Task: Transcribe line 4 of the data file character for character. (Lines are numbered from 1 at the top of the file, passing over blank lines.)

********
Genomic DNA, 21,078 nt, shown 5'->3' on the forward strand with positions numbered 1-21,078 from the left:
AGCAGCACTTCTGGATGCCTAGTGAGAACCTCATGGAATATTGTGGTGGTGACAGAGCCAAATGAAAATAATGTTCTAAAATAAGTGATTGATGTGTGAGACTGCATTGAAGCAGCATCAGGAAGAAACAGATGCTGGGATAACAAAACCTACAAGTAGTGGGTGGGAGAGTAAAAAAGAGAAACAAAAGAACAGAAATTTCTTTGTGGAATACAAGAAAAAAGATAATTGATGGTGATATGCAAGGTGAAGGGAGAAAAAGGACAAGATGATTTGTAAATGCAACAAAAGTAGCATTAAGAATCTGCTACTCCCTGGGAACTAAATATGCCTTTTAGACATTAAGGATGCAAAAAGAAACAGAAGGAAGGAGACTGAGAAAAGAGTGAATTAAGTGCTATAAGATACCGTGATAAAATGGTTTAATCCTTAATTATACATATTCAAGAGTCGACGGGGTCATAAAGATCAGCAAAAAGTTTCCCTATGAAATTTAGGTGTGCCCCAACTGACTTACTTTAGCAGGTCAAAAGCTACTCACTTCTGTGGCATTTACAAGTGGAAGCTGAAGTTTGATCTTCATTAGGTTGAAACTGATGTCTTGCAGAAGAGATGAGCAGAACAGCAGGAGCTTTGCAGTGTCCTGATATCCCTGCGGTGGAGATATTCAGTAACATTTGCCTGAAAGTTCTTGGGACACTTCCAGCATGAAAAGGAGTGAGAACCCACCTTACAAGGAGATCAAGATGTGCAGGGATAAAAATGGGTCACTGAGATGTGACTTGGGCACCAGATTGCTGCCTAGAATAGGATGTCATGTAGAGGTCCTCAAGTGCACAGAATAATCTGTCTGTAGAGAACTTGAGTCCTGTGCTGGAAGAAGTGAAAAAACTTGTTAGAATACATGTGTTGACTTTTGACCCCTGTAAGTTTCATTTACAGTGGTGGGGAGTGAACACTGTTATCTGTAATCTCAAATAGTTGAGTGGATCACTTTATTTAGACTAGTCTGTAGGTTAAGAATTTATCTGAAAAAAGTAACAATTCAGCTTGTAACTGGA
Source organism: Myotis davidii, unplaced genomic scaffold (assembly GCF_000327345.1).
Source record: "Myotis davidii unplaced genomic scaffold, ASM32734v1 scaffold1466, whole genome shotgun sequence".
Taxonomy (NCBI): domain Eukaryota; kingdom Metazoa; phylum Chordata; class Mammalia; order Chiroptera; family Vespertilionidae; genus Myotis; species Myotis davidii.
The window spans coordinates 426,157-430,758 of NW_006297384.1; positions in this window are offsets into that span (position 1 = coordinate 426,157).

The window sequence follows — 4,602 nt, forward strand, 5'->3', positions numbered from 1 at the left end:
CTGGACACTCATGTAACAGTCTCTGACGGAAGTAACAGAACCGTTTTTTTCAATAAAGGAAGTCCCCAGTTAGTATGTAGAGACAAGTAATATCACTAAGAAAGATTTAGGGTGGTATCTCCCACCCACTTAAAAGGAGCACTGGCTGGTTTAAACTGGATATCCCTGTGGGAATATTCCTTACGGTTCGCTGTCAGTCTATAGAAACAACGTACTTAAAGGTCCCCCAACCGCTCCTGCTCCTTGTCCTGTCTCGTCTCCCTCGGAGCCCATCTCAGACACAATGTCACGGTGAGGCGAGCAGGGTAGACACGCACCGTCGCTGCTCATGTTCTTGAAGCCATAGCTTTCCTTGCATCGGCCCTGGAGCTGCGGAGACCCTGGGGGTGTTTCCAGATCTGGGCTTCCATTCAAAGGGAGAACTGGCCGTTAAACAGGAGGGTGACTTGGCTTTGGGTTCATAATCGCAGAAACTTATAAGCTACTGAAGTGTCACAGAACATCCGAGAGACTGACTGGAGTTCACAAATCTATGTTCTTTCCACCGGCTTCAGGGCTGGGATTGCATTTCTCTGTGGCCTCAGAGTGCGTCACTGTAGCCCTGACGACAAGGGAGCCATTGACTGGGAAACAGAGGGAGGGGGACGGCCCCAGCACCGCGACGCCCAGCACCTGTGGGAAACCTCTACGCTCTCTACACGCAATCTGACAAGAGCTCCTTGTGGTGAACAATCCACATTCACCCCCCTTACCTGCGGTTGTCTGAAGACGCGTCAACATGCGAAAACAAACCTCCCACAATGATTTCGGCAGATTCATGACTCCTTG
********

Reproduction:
Source record: "Myotis davidii unplaced genomic scaffold, ASM32734v1 scaffold1466, whole genome shotgun sequence".